defile

1
[ dih-fahyl ]
/ dɪˈfaɪl /

verb (used with object), de·filed, de·fil·ing.

to make foul, dirty, or unclean; pollute; taint; debase.
to violate the chastity of.
to make impure for ceremonial use; desecrate.
to sully, as a person's reputation.

QUIZZES

PRACTICE SOME ESCAPISM WITH THIS WORD OF THE DAY QUIZ!

We salute you if you remember all the doovers from Word of the Day between May 25 and May 31!
Question 1 of 7
salute

Origin of defile

1
1275–1325; Middle English defilen, defelen, alteration of defoilen (by association with filen to file3) < Anglo-French, Old French defouler to trample on, violate; compare Old English befȳlan to befoul

OTHER WORDS FROM defile

Definition for defile (2 of 2)

defile2
[ dih-fahyl, dee-fahyl ]
/ dɪˈfaɪl, ˈdi faɪl /

noun

any narrow passage, especially between mountains.

verb (used without object), de·filed, de·fil·ing.

to march in a line or by files.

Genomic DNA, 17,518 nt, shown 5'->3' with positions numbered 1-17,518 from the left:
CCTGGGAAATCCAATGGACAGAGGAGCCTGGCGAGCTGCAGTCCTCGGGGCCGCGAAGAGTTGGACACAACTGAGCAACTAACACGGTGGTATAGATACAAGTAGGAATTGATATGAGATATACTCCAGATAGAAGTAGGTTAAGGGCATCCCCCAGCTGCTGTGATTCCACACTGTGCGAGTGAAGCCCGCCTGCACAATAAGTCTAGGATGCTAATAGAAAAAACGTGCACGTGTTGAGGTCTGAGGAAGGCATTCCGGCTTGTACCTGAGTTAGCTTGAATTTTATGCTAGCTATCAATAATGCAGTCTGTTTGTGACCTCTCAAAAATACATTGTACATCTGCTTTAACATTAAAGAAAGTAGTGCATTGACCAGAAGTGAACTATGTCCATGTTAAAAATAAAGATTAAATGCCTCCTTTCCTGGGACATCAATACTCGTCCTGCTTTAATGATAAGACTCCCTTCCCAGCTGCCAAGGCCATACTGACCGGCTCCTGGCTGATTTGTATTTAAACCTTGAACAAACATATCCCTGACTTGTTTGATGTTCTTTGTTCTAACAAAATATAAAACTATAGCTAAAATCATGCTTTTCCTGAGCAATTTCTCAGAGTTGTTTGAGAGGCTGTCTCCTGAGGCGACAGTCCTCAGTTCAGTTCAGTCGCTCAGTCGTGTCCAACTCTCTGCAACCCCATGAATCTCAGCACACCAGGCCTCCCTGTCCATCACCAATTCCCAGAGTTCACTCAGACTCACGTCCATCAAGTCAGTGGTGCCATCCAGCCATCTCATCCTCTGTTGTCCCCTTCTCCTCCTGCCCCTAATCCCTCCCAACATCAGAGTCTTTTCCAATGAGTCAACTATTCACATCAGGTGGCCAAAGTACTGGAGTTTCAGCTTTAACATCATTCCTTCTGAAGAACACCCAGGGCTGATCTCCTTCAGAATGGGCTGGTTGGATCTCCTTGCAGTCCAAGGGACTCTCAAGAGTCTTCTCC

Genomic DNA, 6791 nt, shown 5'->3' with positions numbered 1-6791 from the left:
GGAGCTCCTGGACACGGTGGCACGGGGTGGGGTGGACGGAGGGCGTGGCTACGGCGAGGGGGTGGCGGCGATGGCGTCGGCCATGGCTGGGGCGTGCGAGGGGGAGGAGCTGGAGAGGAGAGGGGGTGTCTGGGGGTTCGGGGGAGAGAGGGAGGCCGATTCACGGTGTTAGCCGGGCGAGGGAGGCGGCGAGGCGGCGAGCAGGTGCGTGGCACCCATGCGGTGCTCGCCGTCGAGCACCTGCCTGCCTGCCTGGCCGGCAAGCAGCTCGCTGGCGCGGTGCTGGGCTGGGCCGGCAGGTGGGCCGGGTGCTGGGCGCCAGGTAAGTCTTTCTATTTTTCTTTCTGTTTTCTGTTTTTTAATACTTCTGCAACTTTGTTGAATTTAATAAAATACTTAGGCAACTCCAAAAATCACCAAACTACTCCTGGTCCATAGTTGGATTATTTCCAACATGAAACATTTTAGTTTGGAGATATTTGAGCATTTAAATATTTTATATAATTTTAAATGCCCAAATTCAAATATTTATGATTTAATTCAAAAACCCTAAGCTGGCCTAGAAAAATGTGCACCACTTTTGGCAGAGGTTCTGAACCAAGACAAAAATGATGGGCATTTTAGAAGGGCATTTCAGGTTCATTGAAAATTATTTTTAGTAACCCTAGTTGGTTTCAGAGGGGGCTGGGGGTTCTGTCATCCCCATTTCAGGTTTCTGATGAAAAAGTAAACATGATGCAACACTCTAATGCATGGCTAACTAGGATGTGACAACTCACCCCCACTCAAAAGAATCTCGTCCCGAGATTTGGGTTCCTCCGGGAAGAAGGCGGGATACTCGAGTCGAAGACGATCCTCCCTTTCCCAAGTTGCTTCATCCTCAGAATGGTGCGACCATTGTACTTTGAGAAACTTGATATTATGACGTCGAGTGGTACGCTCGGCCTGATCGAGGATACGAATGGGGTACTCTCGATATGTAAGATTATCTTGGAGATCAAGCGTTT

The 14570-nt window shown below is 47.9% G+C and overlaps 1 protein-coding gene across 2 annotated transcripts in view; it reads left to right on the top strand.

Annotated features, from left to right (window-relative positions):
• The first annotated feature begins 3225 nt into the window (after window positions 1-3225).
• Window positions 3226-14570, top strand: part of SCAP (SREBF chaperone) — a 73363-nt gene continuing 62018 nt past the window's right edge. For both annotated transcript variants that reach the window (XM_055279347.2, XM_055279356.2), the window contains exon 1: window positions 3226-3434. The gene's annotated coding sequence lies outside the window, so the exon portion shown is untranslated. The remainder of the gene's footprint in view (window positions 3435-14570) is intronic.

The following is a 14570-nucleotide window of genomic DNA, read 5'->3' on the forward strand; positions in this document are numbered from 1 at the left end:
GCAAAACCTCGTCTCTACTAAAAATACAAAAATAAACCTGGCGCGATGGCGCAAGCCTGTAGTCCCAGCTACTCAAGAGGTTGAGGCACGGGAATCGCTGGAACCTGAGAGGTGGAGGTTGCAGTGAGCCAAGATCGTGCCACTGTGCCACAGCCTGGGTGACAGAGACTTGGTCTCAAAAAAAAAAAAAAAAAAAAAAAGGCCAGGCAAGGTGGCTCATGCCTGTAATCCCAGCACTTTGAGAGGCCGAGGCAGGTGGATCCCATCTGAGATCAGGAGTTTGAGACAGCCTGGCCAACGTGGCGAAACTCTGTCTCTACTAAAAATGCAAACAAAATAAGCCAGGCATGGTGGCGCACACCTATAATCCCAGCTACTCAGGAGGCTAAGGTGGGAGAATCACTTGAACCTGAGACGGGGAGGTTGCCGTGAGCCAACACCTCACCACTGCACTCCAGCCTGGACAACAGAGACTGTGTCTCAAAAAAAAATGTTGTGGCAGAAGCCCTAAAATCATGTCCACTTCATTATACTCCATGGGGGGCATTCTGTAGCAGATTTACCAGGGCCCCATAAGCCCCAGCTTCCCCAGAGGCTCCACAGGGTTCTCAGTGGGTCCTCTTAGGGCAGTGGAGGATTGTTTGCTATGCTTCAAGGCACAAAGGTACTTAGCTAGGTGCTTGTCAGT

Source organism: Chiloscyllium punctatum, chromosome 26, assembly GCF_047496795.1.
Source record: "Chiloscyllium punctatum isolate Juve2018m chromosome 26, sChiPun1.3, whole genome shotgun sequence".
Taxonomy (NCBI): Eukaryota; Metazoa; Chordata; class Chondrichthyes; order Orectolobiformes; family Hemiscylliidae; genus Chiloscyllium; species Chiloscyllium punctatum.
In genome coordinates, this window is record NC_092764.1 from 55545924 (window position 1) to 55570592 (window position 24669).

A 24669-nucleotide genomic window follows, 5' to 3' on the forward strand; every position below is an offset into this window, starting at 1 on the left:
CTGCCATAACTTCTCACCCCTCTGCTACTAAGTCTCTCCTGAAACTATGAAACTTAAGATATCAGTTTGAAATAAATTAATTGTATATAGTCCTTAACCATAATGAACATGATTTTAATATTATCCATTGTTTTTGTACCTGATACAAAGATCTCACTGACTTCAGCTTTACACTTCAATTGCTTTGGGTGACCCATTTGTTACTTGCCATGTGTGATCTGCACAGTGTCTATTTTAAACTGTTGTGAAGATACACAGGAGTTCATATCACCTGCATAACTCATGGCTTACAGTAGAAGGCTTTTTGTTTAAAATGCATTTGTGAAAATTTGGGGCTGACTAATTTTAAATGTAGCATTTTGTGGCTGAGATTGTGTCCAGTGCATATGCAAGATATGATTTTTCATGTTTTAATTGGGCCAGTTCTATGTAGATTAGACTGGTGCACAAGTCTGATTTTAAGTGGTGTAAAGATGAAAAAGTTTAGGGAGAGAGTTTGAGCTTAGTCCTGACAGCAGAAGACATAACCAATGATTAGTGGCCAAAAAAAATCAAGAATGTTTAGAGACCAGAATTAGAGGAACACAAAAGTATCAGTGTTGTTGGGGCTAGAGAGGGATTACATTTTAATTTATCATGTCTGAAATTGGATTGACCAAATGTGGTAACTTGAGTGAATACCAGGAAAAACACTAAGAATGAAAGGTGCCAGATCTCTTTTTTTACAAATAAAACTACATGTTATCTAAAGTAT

Origin of defile

2
1675–85; < French défilé, noun use of past participle of défiler to file off; see defilade
Dictionary.com Unabridged Based on the Random House Unabridged Dictionary, © Random House, Inc. 2020

Example sentences from the Web for defile

British Dictionary definitions for defile (1 of 2)

defile1
/ (dɪˈfaɪl) /

verb (tr)

to make foul or dirty; pollute
to tarnish or sully the brightness of; taint; corrupt
to damage or sully (someone's good name, reputation, etc)
to make unfit for ceremonial use; desecrate
to violate the chastity of

Derived forms of defile

defilement, noundefiler, noun

Word Origin for defile

C14: from earlier defoilen (influenced by filen to file ³), from Old French defouler to trample underfoot, abuse, from de- + fouler to tread upon; see full ²

British Dictionary definitions for defile (2 of 2)

defile2
/ (ˈdiːfaɪl, dɪˈfaɪl) /

noun

a narrow pass or gorge, esp one between two mountains
a single file of soldiers, etc

verb

mainly military to march or cause to march in single file

Word Origin for defile

C17: from French défilé, from défiler to file off, from filer to march in a column, from Old French: to spin, from fil thread, from Latin fīlum
Collins English Dictionary - Complete & Unabridged 2012 Digital Edition © William Collins Sons & Co. Ltd. 1979, 1986 © HarperCollins Publishers 1998, 2000, 2003, 2005, 2006, 2007, 2009, 2012